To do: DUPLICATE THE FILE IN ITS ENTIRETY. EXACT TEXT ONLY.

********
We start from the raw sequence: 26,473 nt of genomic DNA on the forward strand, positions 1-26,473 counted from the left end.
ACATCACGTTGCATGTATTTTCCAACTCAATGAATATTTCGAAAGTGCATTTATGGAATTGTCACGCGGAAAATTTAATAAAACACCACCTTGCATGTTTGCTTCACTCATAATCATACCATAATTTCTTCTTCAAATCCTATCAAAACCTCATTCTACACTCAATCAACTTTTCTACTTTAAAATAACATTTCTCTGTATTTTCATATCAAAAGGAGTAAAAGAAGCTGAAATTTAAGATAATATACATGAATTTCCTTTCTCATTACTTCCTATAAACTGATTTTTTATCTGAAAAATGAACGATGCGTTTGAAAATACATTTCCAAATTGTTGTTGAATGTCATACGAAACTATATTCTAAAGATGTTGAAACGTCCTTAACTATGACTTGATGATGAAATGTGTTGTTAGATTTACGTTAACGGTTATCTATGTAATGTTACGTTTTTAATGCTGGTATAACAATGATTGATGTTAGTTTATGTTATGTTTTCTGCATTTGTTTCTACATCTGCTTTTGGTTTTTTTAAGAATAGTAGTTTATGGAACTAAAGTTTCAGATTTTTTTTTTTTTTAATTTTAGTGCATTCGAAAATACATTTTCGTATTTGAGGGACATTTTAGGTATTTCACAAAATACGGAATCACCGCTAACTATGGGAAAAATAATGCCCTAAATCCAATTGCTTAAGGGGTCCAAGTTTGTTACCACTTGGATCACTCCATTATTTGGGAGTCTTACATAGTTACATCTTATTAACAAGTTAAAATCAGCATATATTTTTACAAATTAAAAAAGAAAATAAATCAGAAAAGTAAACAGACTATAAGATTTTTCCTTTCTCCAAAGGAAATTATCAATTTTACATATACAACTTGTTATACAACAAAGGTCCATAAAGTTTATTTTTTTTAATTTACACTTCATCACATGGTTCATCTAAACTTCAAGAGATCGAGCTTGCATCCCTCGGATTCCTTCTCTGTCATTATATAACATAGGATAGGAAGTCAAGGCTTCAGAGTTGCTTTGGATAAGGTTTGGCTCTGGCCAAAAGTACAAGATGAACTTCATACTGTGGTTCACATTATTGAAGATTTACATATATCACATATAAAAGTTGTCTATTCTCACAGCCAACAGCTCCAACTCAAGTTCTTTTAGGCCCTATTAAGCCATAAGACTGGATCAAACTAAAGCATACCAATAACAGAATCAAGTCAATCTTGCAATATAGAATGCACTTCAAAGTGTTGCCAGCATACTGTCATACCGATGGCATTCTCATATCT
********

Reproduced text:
We start from the raw sequence: 26,473 nt of genomic DNA on the forward strand, positions 1-26,473 counted from the left end.
ACATCACGTTGCATGTATTTTCCAACTCAATGAATATTTCGAAAGTGCATTTATGGAATTGTCACGCGGAAAATTTAATAAAACACCACCTTGCATGTTTGCTTCACTCATAATCATACCATAATTTCTTCTTCAAATCCTATCAAAACCTCATTCTACACTCAATCAACTTTTCTACTTTAAAATAACATTTCTCTGTATTTTCATATCAAAAGGAGTAAAAGAAGCTGAAATTTAAGATAATATACATGAATTTCCTTTCTCATTACTTCCTATAAACTGATTTTTTATCTGAAAAATGAACGATGCGTTTGAAAATACATTTCCAAATTGTTGTTGAATGTCATACGAAACTATATTCTAAAGATGTTGAAACGTCCTTAACTATGACTTGATGATGAAATGTGTTGTTAGATTTACGTTAACGGTTATCTATGTAATGTTACGTTTTTAATGCTGGTATAACAATGATTGATGTTAGTTTATGTTATGTTTTCTGCATTTGTTTCTACATCTGCTTTTGGTTTTTTTAAGAATAGTAGTTTATGGAACTAAAGTTTCAGATTTTTTTTTTTTTTAATTTTAGTGCATTCGAAAATACATTTTCGTATTTGAGGGACATTTTAGGTATTTCACAAAATACGGAATCACCGCTAACTATGGGAAAAATAATGCCCTAAATCCAATTGCTTAAGGGGTCCAAGTTTGTTACCACTTGGATCACTCCATTATTTGGGAGTCTTACATAGTTACATCTTATTAACAAGTTAAAATCAGCATATATTTTTACAAATTAAAAAAGAAAATAAATCAGAAAAGTAAACAGACTATAAGATTTTTCCTTTCTCCAAAGGAAATTATCAATTTTACATATACAACTTGTTATACAACAAAGGTCCATAAAGTTTATTTTTTTTAATTTACACTTCATCACATGGTTCATCTAAACTTCAAGAGATCGAGCTTGCATCCCTCGGATTCCTTCTCTGTCATTATATAACATAGGATAGGAAGTCAAGGCTTCAGAGTTGCTTTGGATAAGGTTTGGCTCTGGCCAAAAGTACAAGATGAACTTCATACTGTGGTTCACATTATTGAAGATTTACATATATCACATATAAAAGTTGTCTATTCTCACAGCCAACAGCTCCAACTCAAGTTCTTTTAGGCCCTATTAAGCCATAAGACTGGATCAAACTAAAGCATACCAATAACAGAATCAAGTCAATCTTGCAATATAGAATGCACTTCAAAGTGTTGCCAGCATACTGTCATACCGATGGCATTCTCATATCT